To celebrate the opening week of the Tokyo 2020 Olympics we’re looking back into the Selvedge archives for all things sport. The skill and determination that has resulted in today’s high tech equipment evolved over hundreds of years - indeed sport has come a long way since Carl Jantzen knit his first swimsuit in 1920. Read on for an excerpt of our article Making a splash from Issue 47 Sporting, where Katherine Calvert explores the evolution of the iconic brand and its distinctive 'Diving Girl' logo. Alternatively, read the full article here.
When the Portland Knitting Company was founded in cool and rainy Oregon in 1910, Carl Jantzen and John and Roy Zehntbauer knew there was a ready market for the heavy wool gloves as well as socks and jerseys they produced. But more than a hundred years later it’s the Jantzen swimming suits that have made the company’s reputation. Their trademark Diving Girl is the symbol of a sport revolution, as well as fun in the summer sun.
The three entrepreneurs established the company with a few knitting machines above their shop in downtown Portland, their first sale a pair of garden gloves. In 1913, a member of the Portland Rowing Club came to them in search of something to wear that would give him freedom of movement, warmth and protection from the drizzly weather. The partners designed an all-in-one garment that could be produced on their sweater cuff machine, knit of virgin wool. Even its weight wet – a hefty 4 kilos (8lbs) – was no impediment.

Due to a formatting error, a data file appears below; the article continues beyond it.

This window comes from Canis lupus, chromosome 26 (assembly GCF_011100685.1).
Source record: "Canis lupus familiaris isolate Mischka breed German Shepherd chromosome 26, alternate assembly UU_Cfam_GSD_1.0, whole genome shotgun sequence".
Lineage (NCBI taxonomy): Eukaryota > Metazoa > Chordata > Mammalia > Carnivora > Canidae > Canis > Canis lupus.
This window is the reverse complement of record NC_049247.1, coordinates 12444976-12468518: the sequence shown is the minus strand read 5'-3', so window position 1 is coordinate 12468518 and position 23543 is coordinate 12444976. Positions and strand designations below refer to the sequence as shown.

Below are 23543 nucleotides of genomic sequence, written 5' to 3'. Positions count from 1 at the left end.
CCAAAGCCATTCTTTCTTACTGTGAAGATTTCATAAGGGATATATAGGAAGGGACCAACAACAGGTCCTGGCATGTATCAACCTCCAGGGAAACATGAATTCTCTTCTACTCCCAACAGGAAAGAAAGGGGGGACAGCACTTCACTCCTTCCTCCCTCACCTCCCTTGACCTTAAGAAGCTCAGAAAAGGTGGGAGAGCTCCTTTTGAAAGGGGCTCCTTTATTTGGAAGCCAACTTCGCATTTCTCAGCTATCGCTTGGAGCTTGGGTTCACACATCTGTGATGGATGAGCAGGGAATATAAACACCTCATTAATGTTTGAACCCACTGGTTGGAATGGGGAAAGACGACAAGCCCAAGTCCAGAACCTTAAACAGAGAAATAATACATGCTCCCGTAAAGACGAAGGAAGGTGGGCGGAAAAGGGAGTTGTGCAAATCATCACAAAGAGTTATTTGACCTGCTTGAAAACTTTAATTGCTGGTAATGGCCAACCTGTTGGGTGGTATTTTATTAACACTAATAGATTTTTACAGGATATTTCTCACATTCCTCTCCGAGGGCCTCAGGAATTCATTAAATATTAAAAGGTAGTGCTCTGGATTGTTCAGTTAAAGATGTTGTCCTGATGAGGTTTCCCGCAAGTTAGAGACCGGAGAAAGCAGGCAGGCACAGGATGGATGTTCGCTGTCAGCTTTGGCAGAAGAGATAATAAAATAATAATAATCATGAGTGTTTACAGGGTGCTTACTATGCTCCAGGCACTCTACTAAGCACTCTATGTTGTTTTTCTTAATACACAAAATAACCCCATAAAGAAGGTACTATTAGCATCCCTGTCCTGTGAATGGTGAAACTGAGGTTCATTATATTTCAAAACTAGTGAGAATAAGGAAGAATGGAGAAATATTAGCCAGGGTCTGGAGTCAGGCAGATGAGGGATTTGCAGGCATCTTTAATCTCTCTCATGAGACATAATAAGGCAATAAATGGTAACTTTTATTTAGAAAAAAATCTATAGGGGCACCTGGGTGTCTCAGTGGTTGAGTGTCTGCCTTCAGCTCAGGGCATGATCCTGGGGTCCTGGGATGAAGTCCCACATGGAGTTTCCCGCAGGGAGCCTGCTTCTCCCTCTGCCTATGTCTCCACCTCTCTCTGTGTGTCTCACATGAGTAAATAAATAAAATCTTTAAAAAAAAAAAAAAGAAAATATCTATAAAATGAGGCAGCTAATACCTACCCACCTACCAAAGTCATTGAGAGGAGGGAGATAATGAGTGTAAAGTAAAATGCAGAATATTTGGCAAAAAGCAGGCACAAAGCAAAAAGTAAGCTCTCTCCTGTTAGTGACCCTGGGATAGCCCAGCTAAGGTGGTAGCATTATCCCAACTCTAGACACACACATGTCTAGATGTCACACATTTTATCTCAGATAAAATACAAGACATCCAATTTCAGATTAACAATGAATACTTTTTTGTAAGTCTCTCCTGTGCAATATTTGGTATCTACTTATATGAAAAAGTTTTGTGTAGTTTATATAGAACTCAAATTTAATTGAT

By 1915 they had developed lighter one piece bathing suits for both sexes, a radical fashion when most went into the water swathed in endless layers of fabric – with, on many American beaches, morality monitors to ensure not much was on show but an elbow. Their new catalogue offered women’s suits accessorised with a cape, a cap, and stockings, for those who wanted a cover up. The suits were popular from the first, catching the growing sense of freedom and fashion, as well as a new appetite for ‘leisure-time’. The new swimming suit was known simply as a “Jantzen.”
Excerpt from Making a Splash: Jantzen's classic diving girl, from Issue 47 Sporting, written by Katherine Calvert.